so basically, Al and S are slightly lower than the element before them - it helps to remember the overall trend on a graph of first ionisation energies across a period. Aluminium is starting to fill its 3p sub-shell ([Ne]3s23p1) and so has one electron in a 3p orbital. The 3p sub-shell is at higher energy than the 3s sub-shell so less energy will be required to remove the electron. With sulfur, electrons are starting to pair up ([Ne]3s23p4) - it already has an electron in each of its three 3p orbitals, so it's last electron has now paired up with another electron. This pairing will result in repulsion (since both electrons are negative), making it slightly easier to remove this electron and less energy is required.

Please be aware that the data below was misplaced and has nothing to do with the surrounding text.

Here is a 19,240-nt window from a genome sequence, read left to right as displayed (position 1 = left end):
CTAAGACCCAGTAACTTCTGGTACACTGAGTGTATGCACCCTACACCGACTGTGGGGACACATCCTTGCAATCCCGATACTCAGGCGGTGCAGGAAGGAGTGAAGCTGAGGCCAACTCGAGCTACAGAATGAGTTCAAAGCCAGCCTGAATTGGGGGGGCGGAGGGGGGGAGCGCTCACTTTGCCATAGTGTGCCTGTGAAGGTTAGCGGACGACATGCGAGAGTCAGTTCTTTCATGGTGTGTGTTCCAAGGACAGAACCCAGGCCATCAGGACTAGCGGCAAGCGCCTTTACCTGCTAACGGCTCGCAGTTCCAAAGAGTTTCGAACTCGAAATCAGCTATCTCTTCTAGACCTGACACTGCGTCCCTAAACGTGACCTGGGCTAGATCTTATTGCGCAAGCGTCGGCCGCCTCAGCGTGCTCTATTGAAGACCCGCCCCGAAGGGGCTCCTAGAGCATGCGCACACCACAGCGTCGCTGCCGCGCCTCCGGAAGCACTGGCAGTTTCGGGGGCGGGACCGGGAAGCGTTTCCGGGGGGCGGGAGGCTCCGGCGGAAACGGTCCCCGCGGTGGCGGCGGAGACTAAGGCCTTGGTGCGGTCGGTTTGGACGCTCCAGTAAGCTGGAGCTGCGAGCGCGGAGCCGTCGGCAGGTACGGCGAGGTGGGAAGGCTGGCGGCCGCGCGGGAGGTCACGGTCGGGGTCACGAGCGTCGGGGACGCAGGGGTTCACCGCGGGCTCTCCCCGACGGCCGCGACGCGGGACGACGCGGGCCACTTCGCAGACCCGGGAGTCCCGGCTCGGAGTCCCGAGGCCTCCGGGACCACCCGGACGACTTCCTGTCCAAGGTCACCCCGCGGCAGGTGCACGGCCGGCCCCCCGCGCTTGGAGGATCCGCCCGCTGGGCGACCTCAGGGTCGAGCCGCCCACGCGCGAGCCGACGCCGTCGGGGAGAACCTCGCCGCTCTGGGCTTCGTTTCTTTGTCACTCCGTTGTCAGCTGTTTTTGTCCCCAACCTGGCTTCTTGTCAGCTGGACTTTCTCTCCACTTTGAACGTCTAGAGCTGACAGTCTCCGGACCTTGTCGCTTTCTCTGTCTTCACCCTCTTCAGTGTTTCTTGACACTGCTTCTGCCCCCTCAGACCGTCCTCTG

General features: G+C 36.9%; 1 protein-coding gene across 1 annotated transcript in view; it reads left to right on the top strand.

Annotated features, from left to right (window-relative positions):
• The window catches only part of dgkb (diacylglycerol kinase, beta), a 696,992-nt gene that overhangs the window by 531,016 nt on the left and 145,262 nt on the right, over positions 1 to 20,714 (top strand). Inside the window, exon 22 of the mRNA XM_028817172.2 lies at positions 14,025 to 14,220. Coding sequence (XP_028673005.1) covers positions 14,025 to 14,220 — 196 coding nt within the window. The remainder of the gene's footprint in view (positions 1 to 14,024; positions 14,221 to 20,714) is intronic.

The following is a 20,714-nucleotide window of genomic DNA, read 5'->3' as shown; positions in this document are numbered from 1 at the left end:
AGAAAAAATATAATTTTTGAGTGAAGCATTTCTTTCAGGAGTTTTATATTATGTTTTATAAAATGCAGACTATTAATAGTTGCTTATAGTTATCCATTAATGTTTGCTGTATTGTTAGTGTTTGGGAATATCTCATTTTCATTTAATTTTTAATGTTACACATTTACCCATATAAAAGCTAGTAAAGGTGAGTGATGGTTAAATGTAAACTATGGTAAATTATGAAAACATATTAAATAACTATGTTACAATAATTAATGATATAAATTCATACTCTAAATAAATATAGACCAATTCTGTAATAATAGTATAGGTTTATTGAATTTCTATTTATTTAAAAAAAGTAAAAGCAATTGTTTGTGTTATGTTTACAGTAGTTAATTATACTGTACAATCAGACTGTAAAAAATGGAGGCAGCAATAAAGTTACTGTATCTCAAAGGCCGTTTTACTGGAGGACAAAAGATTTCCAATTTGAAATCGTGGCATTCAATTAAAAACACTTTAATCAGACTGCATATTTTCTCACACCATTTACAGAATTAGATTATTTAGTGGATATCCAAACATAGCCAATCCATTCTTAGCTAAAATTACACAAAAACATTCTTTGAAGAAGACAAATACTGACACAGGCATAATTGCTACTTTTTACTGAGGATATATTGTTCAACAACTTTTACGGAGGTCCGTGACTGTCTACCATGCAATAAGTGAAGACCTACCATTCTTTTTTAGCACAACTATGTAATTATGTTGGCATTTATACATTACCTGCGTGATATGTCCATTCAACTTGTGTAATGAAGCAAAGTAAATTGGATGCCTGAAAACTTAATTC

Hopefully my explanation makes sense! It can help to look at orbital notations for the two elements (the boxes with the arrows representing electrons) just to visualise it too. : )